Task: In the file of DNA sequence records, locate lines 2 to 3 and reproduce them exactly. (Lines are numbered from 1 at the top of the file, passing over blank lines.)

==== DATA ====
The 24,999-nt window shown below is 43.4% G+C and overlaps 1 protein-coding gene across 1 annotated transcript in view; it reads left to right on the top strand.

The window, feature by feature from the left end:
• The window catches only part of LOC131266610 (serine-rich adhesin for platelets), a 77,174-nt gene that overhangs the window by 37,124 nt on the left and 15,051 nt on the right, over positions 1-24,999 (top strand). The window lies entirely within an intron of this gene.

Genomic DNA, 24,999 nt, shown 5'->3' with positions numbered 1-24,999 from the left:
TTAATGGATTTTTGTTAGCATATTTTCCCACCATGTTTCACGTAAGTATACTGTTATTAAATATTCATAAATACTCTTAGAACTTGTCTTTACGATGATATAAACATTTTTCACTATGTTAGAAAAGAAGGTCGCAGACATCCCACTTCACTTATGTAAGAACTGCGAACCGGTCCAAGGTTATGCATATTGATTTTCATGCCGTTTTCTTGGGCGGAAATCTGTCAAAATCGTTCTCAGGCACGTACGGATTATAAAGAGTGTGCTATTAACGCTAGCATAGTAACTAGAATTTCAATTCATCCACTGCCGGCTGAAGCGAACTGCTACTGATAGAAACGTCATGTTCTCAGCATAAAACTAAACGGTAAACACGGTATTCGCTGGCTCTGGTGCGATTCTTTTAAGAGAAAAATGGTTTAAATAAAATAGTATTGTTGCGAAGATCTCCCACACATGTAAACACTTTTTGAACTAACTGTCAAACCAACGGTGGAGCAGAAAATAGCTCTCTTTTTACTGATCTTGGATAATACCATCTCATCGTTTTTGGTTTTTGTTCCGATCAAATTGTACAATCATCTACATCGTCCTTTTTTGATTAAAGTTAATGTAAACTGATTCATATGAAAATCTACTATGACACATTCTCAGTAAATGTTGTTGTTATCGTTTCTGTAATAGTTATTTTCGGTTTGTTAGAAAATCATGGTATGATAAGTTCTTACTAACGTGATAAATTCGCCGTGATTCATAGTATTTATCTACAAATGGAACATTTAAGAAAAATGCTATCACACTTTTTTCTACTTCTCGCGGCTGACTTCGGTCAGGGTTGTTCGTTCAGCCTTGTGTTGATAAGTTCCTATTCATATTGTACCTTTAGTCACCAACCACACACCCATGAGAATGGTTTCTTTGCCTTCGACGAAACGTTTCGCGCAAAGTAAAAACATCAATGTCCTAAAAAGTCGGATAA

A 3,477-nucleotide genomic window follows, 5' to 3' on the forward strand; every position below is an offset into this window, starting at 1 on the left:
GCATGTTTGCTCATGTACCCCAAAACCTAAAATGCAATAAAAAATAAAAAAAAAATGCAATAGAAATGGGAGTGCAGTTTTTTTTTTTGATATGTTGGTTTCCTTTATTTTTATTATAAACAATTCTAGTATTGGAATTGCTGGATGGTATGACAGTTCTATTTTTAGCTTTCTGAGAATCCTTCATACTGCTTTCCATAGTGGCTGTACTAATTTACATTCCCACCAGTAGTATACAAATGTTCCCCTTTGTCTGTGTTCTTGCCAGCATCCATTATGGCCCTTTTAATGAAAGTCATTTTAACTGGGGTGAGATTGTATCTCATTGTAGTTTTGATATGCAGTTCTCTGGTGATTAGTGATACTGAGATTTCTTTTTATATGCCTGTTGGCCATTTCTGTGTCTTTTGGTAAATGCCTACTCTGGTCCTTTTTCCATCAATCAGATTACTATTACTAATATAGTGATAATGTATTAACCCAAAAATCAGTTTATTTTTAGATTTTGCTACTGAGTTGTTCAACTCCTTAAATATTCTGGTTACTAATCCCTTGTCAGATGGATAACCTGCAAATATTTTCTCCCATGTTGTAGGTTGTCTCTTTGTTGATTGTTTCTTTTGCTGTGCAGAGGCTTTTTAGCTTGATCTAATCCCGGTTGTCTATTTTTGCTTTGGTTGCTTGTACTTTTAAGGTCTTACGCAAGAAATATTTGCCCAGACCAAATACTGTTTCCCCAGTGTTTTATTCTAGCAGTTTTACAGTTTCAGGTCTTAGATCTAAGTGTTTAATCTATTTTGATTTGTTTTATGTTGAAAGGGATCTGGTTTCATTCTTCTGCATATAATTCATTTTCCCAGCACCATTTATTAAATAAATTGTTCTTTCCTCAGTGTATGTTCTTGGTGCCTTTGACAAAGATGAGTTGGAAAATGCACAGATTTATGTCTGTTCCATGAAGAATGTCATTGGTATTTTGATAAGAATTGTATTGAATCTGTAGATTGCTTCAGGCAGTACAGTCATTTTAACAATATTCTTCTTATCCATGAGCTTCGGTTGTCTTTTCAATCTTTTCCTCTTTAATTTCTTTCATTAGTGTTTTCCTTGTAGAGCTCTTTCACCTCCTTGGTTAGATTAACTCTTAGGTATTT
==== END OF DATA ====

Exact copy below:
The window, feature by feature from the left end:
• The window catches only part of LOC131266610 (serine-rich adhesin for platelets), a 77,174-nt gene that overhangs the window by 37,124 nt on the left and 15,051 nt on the right, over positions 1-24,999 (top strand). The window lies entirely within an intron of this gene.